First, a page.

Doctors have long been baffled by an inexplicable syndrome known as sudden infant cot death. Now, finally, European scientists have shed new light on the causes of the devastating Sudden Infant Death Syndrome, according to a study published on Thursday.
The syndrome, which strikes fear into every parent's heart, affects seemingly healthy babies aged between a month to a year, and is main cause of death among infants of that age in developed nations.
AdvertisementNow researchers at the European Molecular Biology Laboratory in Italy have revealed that an imbalance of the neuronal signal, serotonin, in the brainstem caused sudden death in mice, according to the study in Science magazine.
The brainstem, which is at the base of the brain and joins to the spinal cord, coordinates many of the body's vital functions such as the cardiovascular and respiratory systems.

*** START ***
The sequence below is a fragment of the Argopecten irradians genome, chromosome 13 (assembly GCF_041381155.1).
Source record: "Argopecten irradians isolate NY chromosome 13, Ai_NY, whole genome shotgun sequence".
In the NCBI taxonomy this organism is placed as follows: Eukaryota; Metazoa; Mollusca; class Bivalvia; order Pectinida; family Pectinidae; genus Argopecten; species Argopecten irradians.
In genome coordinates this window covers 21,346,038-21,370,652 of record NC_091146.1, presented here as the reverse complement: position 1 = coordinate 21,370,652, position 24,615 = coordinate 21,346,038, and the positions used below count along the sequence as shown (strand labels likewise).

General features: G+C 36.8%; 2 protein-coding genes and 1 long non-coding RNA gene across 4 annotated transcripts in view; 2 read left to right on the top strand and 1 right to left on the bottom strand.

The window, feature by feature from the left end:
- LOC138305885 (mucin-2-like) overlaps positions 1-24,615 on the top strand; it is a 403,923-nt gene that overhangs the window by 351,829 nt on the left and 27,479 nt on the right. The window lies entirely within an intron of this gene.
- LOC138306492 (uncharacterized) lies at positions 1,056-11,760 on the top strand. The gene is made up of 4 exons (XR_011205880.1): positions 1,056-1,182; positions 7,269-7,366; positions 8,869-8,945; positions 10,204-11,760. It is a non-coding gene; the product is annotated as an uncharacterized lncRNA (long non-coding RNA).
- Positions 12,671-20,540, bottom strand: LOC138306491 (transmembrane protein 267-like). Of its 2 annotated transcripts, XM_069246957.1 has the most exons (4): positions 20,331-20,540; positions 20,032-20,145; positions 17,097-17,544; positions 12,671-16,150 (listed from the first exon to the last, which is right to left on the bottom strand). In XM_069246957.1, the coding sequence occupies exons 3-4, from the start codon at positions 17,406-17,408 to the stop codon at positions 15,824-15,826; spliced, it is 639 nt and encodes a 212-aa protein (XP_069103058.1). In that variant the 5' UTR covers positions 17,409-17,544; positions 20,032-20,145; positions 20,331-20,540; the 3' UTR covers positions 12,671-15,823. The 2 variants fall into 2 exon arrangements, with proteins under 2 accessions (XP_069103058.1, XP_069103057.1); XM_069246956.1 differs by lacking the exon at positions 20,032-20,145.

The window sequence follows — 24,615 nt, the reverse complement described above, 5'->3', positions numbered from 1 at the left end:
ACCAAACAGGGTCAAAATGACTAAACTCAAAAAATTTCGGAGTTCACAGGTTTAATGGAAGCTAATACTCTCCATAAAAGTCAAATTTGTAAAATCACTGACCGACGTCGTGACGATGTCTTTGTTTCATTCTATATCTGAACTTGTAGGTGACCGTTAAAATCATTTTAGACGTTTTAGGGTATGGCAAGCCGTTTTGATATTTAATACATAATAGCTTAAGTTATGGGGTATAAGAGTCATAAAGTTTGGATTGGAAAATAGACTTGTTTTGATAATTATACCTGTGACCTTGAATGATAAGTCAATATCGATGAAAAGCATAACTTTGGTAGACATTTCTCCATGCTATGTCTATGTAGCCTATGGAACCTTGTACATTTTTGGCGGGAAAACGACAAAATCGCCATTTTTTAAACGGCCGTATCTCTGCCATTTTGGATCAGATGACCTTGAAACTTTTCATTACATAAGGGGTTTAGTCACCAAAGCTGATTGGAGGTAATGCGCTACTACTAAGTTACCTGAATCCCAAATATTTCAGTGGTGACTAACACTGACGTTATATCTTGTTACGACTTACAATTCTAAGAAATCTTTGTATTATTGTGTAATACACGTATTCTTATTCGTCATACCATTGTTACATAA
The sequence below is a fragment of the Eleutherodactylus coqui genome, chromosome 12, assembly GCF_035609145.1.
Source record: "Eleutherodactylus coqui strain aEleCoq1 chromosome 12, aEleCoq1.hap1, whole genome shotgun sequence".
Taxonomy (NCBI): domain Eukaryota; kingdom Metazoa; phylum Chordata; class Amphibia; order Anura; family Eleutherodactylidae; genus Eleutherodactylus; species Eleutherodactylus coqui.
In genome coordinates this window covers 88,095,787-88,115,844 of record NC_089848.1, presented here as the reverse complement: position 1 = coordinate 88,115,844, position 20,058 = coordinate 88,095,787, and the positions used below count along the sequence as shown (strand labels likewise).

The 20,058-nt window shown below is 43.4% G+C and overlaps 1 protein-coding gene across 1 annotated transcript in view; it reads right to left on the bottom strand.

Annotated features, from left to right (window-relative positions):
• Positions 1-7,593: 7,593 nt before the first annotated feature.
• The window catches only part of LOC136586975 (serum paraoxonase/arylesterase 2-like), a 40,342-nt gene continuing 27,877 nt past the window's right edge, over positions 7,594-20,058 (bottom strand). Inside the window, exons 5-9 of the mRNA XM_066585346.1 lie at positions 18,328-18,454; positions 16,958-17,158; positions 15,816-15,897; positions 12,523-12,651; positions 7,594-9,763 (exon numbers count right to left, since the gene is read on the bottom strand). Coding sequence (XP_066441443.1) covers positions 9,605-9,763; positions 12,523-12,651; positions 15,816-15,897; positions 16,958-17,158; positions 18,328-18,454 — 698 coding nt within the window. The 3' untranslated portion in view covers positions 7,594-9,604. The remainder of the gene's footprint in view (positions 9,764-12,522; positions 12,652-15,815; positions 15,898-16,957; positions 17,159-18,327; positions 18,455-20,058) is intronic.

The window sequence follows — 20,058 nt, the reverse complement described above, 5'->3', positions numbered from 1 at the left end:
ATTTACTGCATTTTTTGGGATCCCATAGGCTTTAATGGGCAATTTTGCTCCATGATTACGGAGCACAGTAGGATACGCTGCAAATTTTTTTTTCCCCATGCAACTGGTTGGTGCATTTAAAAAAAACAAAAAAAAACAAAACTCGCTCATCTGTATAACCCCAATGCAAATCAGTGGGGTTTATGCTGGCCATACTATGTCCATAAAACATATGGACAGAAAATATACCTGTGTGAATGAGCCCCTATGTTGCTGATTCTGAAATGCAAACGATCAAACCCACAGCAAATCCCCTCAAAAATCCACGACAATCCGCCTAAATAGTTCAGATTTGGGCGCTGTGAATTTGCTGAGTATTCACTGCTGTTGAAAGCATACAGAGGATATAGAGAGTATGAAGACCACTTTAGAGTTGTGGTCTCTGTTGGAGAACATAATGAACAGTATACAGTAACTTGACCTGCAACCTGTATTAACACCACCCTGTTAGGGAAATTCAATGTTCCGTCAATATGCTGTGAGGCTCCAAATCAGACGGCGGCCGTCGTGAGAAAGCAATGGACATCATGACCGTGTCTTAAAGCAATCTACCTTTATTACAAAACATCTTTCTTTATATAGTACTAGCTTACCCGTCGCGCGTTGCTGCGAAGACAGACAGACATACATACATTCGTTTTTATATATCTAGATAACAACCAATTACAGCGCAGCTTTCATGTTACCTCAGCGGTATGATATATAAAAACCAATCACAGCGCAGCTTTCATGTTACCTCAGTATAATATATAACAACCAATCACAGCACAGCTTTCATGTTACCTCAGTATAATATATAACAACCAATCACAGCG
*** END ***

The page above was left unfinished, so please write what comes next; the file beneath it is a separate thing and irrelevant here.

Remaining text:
The scientists modified serotonin systems in mice seeking to understand the role of the molecule on transmitting neuron signals in the brainstem. Victims of Sudden Infant Death Syndrome (SIDS) have shown alterations in those brainstem neurons that communicate using the signalling molecule serotonin.
"At first sight the mice were normal. But then they suffered sporadic and unpredictable drops in heart rate and body temperature," said scientist Cornelius Gross.
"More than half of the mice eventually died of these crises during a restricted period of early life. It was at that point that we thought it might have something to do with SIDS."
Until now it had remained unclear how changes in serotonin signalling in the brainstem could be involved in cot deaths.
The findings showed that deficits in serotonin signalling in the brainstem can lead to sudden death and support the idea that a congenital serotonin defect could play a critical role in SIDS.
"We hope the mouse model will help identify risk factors for SIDS," said researcher Enrica Audero.
"One open question is whether like in SIDS, the animals die during sleep and whether we can identify which mice will die by looking at their heart rate or body temperature before the crisis. Ultimately, we hope it will give new ideas to doctors about how to diagnose babies at risk for SIDS."